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Advanced procedures

This topic provides information about troubleshooting and manually recovering data in PDS.

Troubleshoot diverged GTIDs in MySQL

The MySQL data service in PDS handles (in most cases) pod crashes and outages. For example, instances can failover and rejoin the cluster automatically on reboot. In some cases, a pod, after an outage will be unable to reboot the cluster and keeps failing with the following error:

The instance `instance-a` has an incompatible Global Transaction Identifier (GTID) set with the seed instance `instance-b` (GTIDs diverged). If you wish to proceed, the `force` option must be explicitly set.

This means, instances cannot agree on who should be the new master as data on those instances has diverged.

To troubleshoot this issue:

  1. Review the GTIDs in the binary log of the instances and choose which instance contains the latest or the most appropriate changes to continue on with. You can inspect the transactions on instances by:

    • opening a shell into the mysql container of the pods

    • using MySQL tools such as mysql and mysqlbinlog

  2. Once you selected which instance should be used as seed, you can force reboot the cluster by executing the following commands inside the mysql container of the selected pod:

    seed_instance=$(hostname -f)
    mysqlsh --host=$seed_instance --user=innodb-config --password=$password -- dba reboot-cluster-from-complete-outage --force --primary=$seed_instance:3306
  3. Check the cluster status and wait for the cluster to become recovered:

    mysqlsh --host=$seed_instance --user=innodb-config --password=$password -- cluster status

If the cluster does not become healthy or if some nodes are not becoming online, then you should continue with:

  • removing the failing instances:

    mysqlsh ... -- cluster remove-instance <other_instance>
  • and re-adding the instances:

    mysqlsh ... -- cluster add-instance <other_instance> --recoveryMethod=clone

See restoring and rebooting a cluster for more imformation.

Recover Cassandra pods from corrupt commit logs

After deploying the Cassandra data service, when you reboot the worker nodes, the Cassandra pods do not come up to form the cluster. The pods do not come up due to the corrupt logs:

cassandra ERROR 18:22:11 Exiting due to error while processing commit log during initialization.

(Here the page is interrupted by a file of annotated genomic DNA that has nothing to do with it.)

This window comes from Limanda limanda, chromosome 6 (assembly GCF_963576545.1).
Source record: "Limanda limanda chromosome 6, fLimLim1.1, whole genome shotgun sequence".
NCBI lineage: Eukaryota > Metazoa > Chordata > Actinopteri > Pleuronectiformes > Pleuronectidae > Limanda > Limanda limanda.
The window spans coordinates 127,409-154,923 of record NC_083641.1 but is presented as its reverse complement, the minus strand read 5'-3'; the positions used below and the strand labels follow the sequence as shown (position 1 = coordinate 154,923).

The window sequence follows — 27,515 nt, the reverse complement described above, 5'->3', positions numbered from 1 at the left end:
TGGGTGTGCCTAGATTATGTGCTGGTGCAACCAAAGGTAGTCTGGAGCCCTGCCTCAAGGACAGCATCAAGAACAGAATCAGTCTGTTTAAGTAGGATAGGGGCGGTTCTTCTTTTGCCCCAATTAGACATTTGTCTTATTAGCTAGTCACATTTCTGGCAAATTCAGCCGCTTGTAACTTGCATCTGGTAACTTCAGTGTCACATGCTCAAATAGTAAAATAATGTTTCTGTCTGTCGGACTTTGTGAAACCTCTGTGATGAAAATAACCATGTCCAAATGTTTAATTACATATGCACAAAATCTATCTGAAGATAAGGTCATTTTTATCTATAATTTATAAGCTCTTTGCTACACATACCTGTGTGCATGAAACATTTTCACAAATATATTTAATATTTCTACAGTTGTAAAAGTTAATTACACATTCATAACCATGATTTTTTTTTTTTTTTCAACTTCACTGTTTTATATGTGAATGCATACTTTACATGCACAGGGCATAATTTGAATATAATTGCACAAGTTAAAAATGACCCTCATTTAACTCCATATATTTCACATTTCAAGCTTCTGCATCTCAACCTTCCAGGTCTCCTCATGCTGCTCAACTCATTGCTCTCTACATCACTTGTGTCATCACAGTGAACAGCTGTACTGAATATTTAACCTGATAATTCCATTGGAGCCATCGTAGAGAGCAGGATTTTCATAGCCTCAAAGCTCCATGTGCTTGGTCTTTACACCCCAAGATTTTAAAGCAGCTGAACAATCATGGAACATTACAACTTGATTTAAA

cassandra org.apache.cassandra.db.commitlog.CommitLogReadHandler$CommitLogReadException: Mutation checksum failure at 23031717 in Next section at 23028485 in CommitLog-7-1676881531203.log

To recover Cassandra pods from the corrupt commit logs:

  1. Scale deployment pds-deployment-controller-manager to 0.

  2. Edit Cassandra statefulset by adding the follwing line under spec.template.spec.containers:

    command: ["/bin/sleep", "3650d"]

    The statefulset name is identical to the deployment name in PDS UI.

  3. Delete all Cassandra pods and wait for the pod 0 to start running (it will start running, but never become ready).

  4. Shell into pod 0 and delete the corrupt commit log. For example:

    rm /srv/pds/data/commitlog/CommitLog-7-1676881531203.log
  5. Exit the sheel of pod 0 and scale pds-deployment-controller-manager back to 1.

  6. Wait for 30 seconds (approximately) for the deployment Operator to update the statefulset.

  7. Delete Cassandra pod 0.

All Cassandra nodes should come up successfully. However, it is recommended to shell back into one of the Cassandra pods and run nodetool repair.

Update Kubernetes secret after changing the pds password

If you change the password for the pds user, you need to also update the corresponding Kubernetes secret for the deployment. To base64 encode a string and update the Kubernetes secret:

  1. Get the Kubernetes secret for the couchbase data service:

    kubectl get secrets -n <namespace-where-the-Couchbase-data-service-is-deployed>
  2. Encode your new administrator password into base64:

    echo <the-updated-password1> | base64
  3. Update the Kubernetes secret with the new base64 encoded adminsitrator password:

    kubectl get secret cb-rke-qichff-creds -n cb -o json | jq '.data["password"]="UGFzc3dvcmQxCg=="' | kubectl apply -f -secret/cb-rke-qichff-creds configured

Update the pds password in the cqlshrc file for Cassandra pods

If you change the password for the pds user, you need to also update the cqlshrc file located on all Cassandra pods:

  1. Get in to all Cassandra pods:

    kubectl exec -it -n <NAMESPACE> <POD-NAME> -- bash
  2. Open the cqlshrc file:

    vi ./cassandra/cqlshrc
  3. Change the default user password pds with a new password.

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